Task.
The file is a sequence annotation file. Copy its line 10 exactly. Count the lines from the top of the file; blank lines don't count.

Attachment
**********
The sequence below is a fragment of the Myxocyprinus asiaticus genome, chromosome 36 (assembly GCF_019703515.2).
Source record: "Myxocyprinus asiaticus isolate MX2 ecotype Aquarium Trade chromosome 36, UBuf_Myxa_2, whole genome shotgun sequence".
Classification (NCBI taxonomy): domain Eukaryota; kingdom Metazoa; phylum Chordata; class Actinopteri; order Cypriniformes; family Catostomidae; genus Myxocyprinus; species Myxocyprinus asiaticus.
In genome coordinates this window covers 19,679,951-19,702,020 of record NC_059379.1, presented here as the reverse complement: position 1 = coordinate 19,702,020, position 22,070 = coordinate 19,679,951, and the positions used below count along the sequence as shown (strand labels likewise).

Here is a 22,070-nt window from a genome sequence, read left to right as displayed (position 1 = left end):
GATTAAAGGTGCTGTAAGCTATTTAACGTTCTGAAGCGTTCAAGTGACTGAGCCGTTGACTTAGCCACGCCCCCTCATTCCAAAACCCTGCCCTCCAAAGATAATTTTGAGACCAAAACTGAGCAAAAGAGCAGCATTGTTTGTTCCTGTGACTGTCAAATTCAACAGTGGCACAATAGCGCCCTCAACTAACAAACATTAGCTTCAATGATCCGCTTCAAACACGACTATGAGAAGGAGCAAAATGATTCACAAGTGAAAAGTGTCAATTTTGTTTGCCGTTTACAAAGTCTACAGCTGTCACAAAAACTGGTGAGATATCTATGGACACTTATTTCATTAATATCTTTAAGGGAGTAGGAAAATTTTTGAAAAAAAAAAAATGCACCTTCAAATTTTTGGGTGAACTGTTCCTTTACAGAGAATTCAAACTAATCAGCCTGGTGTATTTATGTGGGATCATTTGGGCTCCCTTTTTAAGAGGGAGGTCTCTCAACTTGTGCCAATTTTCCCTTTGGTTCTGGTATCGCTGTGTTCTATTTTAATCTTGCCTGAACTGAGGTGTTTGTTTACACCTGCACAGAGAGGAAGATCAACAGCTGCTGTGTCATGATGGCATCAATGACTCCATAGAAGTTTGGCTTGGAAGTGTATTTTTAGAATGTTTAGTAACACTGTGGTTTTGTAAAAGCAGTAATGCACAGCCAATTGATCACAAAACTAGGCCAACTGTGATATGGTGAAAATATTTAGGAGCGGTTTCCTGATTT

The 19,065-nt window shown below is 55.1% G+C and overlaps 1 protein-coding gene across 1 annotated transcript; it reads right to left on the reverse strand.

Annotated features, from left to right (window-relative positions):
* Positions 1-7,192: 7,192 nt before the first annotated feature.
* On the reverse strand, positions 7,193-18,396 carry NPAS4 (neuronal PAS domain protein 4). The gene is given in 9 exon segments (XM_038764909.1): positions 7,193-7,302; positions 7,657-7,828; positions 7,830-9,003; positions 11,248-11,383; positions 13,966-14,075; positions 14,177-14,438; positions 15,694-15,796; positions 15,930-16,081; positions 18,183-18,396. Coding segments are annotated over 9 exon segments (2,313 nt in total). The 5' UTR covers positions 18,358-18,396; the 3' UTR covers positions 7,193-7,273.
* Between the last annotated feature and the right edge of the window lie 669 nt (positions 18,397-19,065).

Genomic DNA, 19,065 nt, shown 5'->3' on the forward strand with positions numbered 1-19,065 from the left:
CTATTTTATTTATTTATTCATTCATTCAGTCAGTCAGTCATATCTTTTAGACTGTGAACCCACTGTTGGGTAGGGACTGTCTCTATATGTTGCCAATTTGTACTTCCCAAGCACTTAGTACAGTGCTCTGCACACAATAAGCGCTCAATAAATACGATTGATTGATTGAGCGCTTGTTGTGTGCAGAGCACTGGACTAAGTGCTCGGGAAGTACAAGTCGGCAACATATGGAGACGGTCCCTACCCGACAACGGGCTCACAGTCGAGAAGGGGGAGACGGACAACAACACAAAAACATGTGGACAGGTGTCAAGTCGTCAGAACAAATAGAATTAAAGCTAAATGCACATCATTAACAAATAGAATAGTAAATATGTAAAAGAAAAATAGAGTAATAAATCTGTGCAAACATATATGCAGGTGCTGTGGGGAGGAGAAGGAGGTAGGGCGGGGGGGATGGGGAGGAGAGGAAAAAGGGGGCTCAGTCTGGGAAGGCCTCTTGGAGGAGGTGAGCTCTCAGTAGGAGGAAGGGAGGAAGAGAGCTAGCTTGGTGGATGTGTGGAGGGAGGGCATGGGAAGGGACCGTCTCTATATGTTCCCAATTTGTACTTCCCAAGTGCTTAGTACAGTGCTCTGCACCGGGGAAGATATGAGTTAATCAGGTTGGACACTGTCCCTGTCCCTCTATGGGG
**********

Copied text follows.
* On the reverse strand, positions 7,193-18,396 carry NPAS4 (neuronal PAS domain protein 4). The gene is given in 9 exon segments (XM_038764909.1): positions 7,193-7,302; positions 7,657-7,828; positions 7,830-9,003; positions 11,248-11,383; positions 13,966-14,075; positions 14,177-14,438; positions 15,694-15,796; positions 15,930-16,081; positions 18,183-18,396. Coding segments are annotated over 9 exon segments (2,313 nt in total). The 5' UTR covers positions 18,358-18,396; the 3' UTR covers positions 7,193-7,273.